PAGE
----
Overview of Self-Employment Taxes
Primarily paid by individuals who work for themselves, self-employment (SE) tax consists of a social security tax and Medicare tax. SE tax payments contribute to an individual's coverage under the social security system---which provides certain retirement benefits, disability benefits, and survivor benefits---and help support Medicare, the national health insurance program that primarily provides health insurance coverage to individuals aged 65 and older.
Self-Employment Tax Rate
For 2020, the SE tax rate is 15.3%, which consists of a 12.4% tax for social security and a 2.9% tax for Medicare. The social security tax applies to an individual's first $137,700 of combined wages, tips, and net earnings. The Medicare tax applies to all of an individual's combined wages, tips, and net earnings.
Paying Self-Employment Taxes
Generally, you must pay SE tax and file Schedule SE (Form 1040) if either of the following applies.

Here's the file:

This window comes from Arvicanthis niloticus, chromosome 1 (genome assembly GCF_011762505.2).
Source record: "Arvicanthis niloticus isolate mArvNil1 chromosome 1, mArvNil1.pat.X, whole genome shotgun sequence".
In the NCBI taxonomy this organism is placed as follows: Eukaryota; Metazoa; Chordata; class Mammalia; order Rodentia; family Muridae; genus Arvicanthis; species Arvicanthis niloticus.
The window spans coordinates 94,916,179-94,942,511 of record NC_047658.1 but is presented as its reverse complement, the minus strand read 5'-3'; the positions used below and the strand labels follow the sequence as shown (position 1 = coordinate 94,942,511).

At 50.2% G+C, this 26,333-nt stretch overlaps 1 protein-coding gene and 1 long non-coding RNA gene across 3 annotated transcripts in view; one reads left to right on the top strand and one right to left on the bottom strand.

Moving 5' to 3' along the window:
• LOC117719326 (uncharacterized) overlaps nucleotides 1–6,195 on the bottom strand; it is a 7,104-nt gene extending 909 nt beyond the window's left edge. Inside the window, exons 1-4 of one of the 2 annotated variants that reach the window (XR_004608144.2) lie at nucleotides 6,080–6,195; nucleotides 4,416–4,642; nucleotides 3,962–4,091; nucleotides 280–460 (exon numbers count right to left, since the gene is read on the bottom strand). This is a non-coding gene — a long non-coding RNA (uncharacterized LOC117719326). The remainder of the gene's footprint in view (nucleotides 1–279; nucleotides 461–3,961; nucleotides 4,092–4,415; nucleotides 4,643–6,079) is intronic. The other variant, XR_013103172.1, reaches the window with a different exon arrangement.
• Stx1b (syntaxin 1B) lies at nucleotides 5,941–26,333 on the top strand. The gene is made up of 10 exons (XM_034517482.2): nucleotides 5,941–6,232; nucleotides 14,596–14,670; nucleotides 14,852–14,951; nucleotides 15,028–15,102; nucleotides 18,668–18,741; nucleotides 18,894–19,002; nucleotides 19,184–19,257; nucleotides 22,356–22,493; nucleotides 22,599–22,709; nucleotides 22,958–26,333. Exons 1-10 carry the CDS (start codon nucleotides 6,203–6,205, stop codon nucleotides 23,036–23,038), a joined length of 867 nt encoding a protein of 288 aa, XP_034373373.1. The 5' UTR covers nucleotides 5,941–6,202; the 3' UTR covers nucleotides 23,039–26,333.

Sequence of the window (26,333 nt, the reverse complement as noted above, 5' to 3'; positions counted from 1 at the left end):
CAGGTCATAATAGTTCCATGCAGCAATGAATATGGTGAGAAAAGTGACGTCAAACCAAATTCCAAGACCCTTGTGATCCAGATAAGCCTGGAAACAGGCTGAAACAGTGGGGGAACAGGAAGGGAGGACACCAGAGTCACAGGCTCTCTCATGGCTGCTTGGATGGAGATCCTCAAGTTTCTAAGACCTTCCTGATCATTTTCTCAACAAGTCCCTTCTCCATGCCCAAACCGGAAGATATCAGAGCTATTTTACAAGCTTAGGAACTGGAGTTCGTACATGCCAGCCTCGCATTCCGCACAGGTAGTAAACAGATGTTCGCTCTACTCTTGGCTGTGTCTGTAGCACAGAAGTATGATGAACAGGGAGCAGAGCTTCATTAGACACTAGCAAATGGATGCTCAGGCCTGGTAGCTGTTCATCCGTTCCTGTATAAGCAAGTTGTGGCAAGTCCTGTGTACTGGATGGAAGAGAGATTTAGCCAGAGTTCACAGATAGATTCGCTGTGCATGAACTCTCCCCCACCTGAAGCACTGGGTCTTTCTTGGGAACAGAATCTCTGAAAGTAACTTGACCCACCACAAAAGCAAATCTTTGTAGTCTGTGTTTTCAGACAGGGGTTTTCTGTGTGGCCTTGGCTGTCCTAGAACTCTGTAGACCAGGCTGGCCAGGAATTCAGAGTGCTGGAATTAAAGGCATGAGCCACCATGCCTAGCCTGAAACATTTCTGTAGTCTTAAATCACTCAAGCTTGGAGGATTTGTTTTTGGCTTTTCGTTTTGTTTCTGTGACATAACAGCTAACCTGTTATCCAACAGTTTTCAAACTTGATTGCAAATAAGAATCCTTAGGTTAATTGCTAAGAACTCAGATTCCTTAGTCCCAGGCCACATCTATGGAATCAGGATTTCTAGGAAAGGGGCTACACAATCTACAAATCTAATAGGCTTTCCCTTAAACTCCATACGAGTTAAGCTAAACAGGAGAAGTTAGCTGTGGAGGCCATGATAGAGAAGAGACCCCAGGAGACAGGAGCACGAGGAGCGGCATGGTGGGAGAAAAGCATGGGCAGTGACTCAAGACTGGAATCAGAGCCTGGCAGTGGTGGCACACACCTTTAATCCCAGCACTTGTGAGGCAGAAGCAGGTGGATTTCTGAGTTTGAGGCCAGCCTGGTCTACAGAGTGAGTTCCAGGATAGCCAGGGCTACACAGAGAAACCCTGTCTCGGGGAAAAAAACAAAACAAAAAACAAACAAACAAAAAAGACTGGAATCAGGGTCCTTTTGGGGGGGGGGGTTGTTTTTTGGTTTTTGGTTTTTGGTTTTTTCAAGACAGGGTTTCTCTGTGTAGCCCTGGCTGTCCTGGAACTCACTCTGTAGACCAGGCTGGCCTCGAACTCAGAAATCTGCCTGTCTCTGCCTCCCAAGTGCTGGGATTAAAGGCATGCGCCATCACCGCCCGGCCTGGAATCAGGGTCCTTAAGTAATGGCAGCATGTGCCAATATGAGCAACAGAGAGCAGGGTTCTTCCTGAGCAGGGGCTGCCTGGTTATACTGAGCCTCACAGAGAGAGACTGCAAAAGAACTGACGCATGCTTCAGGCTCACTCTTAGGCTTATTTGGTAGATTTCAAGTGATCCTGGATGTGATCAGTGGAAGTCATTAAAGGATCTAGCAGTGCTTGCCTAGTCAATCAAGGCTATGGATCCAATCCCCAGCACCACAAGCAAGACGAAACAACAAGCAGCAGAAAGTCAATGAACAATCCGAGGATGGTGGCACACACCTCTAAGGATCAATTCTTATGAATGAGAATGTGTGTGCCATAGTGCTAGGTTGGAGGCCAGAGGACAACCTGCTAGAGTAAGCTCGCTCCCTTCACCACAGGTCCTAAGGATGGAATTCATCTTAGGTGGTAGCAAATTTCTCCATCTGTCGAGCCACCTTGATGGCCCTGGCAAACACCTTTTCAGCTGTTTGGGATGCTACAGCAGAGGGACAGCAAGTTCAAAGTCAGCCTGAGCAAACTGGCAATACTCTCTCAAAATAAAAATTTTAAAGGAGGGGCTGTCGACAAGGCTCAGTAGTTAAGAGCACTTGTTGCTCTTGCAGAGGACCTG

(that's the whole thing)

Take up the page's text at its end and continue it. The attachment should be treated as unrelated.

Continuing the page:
If your net earnings from self-employment were $400 or more; or
If you work for a church or a qualified church-controlled organization (other than as a minister or member of a religious order) that elected an exemption from social security and Medicare taxes, you are subject to SE tax if you receive $108.28 or more in wages from the church or organization.
Estimated Tax Payments
Because self-employed individuals are not subject to the automatic payroll tax withholding that applies to ordinary employees, they generally need to make estimated tax payments to the IRS on a quarterly basis to avoid any penalties and/or interest. To learn more about how and when to make estimated tax payments, review MyTaxRights's blog post entitled Some taxpayers may be required to make estimated tax payments periodically to the IRS.
For additional information generally, see the IRS's Self-Employment Tax page.
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